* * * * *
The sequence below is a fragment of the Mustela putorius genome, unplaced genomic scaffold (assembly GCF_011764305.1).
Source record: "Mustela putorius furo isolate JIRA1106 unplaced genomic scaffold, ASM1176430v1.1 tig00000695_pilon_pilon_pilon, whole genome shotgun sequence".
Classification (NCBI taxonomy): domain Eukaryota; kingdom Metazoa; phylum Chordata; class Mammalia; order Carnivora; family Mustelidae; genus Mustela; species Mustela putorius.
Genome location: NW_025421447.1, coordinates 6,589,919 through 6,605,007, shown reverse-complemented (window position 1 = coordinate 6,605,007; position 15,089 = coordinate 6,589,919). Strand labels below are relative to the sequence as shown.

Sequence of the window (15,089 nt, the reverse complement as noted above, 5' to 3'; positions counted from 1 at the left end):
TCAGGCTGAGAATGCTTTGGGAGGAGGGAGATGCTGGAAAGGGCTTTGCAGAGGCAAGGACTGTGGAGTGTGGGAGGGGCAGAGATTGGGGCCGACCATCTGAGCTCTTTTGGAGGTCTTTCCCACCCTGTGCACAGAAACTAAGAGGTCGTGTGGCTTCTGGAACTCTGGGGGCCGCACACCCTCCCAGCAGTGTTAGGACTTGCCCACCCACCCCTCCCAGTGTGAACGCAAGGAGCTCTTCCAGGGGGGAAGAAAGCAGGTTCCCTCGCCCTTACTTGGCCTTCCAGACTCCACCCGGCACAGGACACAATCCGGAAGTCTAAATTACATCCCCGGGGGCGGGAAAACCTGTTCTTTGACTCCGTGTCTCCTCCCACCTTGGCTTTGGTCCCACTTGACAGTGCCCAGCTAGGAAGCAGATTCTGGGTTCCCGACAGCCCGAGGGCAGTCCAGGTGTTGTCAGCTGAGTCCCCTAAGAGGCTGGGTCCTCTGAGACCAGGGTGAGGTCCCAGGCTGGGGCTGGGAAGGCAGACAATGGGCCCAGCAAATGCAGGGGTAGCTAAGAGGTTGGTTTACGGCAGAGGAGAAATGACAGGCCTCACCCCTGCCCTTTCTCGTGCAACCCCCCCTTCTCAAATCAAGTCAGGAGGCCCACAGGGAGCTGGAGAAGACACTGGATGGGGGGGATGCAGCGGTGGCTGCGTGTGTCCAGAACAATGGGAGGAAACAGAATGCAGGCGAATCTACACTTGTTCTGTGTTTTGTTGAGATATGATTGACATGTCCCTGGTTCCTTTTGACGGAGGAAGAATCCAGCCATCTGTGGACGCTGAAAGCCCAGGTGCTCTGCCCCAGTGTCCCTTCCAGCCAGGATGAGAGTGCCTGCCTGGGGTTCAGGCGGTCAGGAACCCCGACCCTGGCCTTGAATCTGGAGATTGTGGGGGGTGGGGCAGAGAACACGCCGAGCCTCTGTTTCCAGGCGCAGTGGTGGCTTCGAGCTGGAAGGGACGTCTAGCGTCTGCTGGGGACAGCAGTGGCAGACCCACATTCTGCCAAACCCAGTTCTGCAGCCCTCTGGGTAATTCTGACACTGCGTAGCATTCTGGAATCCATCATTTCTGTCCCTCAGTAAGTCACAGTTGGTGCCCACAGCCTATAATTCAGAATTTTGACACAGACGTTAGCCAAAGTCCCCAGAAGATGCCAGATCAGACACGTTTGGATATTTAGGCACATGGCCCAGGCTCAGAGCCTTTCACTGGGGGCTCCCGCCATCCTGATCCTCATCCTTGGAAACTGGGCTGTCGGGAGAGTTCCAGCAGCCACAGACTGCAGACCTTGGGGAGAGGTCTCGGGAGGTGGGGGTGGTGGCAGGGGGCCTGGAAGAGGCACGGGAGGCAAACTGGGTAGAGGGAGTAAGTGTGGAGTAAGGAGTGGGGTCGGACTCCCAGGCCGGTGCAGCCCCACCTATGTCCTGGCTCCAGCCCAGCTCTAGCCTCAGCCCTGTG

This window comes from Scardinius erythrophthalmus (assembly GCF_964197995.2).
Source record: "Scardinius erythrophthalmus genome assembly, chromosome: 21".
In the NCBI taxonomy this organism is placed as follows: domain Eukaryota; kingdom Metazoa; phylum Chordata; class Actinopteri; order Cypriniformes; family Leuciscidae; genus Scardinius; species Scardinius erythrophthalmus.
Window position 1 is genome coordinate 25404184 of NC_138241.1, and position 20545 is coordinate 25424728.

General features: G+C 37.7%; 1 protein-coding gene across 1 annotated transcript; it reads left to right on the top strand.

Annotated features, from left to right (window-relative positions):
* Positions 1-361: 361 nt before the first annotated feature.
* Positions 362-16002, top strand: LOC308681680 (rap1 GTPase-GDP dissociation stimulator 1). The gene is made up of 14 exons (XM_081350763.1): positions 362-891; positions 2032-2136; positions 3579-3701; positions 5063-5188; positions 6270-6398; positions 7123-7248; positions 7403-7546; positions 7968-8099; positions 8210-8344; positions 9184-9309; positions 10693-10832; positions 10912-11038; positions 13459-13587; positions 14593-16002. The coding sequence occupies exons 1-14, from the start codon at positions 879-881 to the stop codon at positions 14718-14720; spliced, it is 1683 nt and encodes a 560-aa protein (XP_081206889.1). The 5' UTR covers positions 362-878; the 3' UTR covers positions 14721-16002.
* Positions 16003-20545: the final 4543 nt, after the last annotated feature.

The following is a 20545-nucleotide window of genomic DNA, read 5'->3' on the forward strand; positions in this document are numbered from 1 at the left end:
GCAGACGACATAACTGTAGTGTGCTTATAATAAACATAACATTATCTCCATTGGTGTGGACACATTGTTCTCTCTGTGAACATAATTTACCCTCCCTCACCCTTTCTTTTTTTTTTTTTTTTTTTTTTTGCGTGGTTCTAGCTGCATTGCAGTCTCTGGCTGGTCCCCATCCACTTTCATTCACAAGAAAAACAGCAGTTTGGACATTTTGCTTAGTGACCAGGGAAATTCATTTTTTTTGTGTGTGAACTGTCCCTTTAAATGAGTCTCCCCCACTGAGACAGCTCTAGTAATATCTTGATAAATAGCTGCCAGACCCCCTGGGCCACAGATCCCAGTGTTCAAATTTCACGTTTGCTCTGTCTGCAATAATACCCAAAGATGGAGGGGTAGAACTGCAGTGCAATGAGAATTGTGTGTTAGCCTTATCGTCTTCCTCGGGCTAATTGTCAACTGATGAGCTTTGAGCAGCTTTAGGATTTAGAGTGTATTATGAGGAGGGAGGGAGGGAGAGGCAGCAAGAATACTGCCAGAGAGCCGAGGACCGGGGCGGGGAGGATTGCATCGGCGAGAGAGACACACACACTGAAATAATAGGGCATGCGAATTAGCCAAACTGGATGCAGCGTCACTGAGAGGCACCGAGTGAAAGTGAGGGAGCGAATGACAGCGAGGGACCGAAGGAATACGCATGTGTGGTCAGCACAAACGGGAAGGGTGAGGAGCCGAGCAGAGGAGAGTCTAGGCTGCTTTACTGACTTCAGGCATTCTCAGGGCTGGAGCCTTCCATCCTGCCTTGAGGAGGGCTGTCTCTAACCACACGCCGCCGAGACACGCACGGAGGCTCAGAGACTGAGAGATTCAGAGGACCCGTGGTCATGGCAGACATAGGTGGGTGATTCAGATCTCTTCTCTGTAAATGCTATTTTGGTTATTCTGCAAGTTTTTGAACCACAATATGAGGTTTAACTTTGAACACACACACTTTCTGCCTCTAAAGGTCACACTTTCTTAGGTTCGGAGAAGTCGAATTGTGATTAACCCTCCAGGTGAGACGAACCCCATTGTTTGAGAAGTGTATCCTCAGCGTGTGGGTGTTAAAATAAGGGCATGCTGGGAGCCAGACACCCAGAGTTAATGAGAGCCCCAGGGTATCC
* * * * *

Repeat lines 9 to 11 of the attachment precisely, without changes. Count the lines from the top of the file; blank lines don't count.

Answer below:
In the NCBI taxonomy this organism is placed as follows: domain Eukaryota; kingdom Metazoa; phylum Chordata; class Actinopteri; order Cypriniformes; family Leuciscidae; genus Scardinius; species Scardinius erythrophthalmus.
Window position 1 is genome coordinate 25404184 of NC_138241.1, and position 20545 is coordinate 25424728.

General features: G+C 37.7%; 1 protein-coding gene across 1 annotated transcript; it reads left to right on the top strand.